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The Economist used a variety of metrics that looked at which countries are in the best circumstances to provide a good life for their citizens going forward

The Economist magazine came out with their trademark Year in Review issue this week (stay tuned over the next few weeks for our “year end” articles and what we think 2013 might look like) and it had some interesting stuff in it.  The article that caught my attention was the analysis they did on where the best places to be born are today.  In other words, The Economist used a variety of metrics (such as education, healthcare, income, etc) that looked at which countries are in the best circumstances to provide a good life for their citizens going forward.

Here is the shortlist:


  1. Switzerland
  2. Australia
  3. Norway
  4. Sweden
  5. Denmark
  6. Singapore
  7. New Zealand
  8. Netherlands
  9. Canada
  10. Hong Kong
  11. Finland
  12. Ireland
  13. Austria
  14. Taiwan
  15. Belgium
  16. Germany & USA
  17. UAE
  18. South Korea
  19. Israel

Oh Canada

So the True North Strong and Free came in at #9, a very Canadian thing to do when you think about it.  I rarely see fellow Canucks running around shouting, “We’re Number One!”  Number nine is pretty decent when you look at the rest of the list.  None of the countries ranked in the top eight really surprise me that much and it seems that we are often compared to these places whenever country rankings come out.  What is more polite than effectively saying, “We’re pretty good, and we’re sort of happy about that, but not overly proud”?  Yay, Canada.


The more interesting finding to me was the USA and Germany tied for 16th place respectively.  This basically confirms the feeling in those two countries that they have seen better days, and that they are going in the wrong direction.  It seems a little crazy to consider that Ireland who is just coming out of a major financial crisis, and Taiwan who isn’t even a recognized country by most of the world would come out ahead of the Stars and Stripes.  Income inequality was cited as one of the key reasons for this relatively low ranking, and one can only that the political gridlock that has taken the USA hostage sees a list like this and wakes up (I’m not betting it on it though). It’s a little telling when a country like Israel that lives in perpetual fear is only a few spots behind the former unquestioned sole hegemonic power.

No word yet on if Psy and the K-pop movement are solely responsible for moving South Korea up the ranks.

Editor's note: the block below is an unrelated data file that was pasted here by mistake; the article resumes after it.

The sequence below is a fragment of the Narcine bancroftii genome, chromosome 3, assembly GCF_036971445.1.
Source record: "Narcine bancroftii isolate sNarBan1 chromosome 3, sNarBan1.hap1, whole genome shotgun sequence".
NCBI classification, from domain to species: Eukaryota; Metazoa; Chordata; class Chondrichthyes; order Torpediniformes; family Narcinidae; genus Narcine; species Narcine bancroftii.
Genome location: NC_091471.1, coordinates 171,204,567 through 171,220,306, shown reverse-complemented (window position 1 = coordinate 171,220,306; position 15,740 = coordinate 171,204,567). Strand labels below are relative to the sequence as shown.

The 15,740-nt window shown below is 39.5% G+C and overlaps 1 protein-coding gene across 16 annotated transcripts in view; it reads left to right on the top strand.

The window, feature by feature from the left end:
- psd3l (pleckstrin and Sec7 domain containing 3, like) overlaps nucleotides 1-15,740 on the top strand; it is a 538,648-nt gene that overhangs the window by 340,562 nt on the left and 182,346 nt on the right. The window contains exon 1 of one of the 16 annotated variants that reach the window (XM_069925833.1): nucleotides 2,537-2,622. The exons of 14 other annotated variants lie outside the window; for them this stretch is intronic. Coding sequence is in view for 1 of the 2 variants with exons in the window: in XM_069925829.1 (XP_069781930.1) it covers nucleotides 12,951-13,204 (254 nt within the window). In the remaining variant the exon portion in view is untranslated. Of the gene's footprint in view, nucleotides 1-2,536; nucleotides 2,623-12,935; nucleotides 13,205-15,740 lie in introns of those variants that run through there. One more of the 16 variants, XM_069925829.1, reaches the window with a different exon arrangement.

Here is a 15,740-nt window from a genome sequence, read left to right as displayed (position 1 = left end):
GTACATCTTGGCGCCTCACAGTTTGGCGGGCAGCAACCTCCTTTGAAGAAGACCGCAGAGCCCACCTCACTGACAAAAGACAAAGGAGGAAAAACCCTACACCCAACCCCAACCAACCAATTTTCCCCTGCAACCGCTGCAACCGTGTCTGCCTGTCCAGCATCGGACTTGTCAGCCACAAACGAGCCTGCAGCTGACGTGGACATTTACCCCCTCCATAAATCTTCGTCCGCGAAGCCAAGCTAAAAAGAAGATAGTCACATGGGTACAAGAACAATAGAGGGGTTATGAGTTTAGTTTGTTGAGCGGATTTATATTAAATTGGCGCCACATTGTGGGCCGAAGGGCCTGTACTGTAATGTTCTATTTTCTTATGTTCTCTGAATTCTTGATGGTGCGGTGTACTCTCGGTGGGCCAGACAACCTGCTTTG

For Germany, this will no doubt fuel the Euro-doubters who believe that their strong nation would be better off without having to prop up the also-rans of the continent.  I’m not sure I agree with that assessment, but regardless of what facts and studies say, this will prove to be a feather in the cap of those that point to the Scandinavian dominance of the list and state that independence from the Euro is much more attractive.  In any case, it appears that once those crazy northerners or Vikings quit trying to plunder other peoples’ stuff, they actually know how to run nation-states pretty well!

I Already Cashed In a Winning Ticket

The other tangent of thought that this list set off for me was that I had already won the lottery in life.  When you look at the relatively small populations of most of the nations at the top end of the list, and the large populations of countries that don’t have great outlooks going forward (not to mention birthrates that will only increase this discrepancy going forward) it becomes readily apparent the odds were not in my favour as a random person being tossed into this world looking for a great place to live.  When you consider how much I benefit from where I live in the world it is staggering.  I live on a continent that only sees war on TV and video games.  I get to reap the benefits of the generations before me who built various types of infrastructure, and had the sense to invest in education, healthcare and business.  I get to elect my political representation and have some pretty good say over where my tax dollars go.  I have laws and relatively great police branches to enforce those laws.  I not only have the freedom to pursue my dreams, but innumerable supports to give me a boost if I need it, and a social safety net to catch me if I fall.

All of that is one heck of a windfall that I did nothing to deserve (certainly no more than a child born in the Sudan “deserved” to be born there).  Praying or hoping to win another lottery actually feels a little selfish after that revelation …

Article comments

Debby says:

Canada is going down fast. Why? Expensive housing, low paying part-time jobs (f you are lucky to find one; all the best jobs are bleeding off the government teat), excessive
taxation, and ever increasing heat and food costs. I doubt it is 9th place anymore.

Teacher Man says:

I suppose that’s one way to look at it Debby – on the other hand name one non-Scandinavian country that doesn’t fit the description you just provided?

Interesting to see so many Nordic countries on the list. Maybe we all could learn something from them!

Liquid says:

If South Korea is even remotely like the depiction in Psy’s music video then I am moving there to raise my future kids, lol. Switzerland makes a lot sense to be first, their healthcare and income levels are excellent and they teach 3 different languages in grade school. But yeah, Canada’s not bad either :0) I’m certainly happy about winning the lottery as well.

Megan says:

What a fascinating list – and it really does remind one to be grateful. We have it very, very good here in Canada, even thought it’s easy (and correct, IMO) to be mad at our current government. At least we can all expect that the necessities of life will be available to us should we need them.

Thanks for the reminder, and the commentary!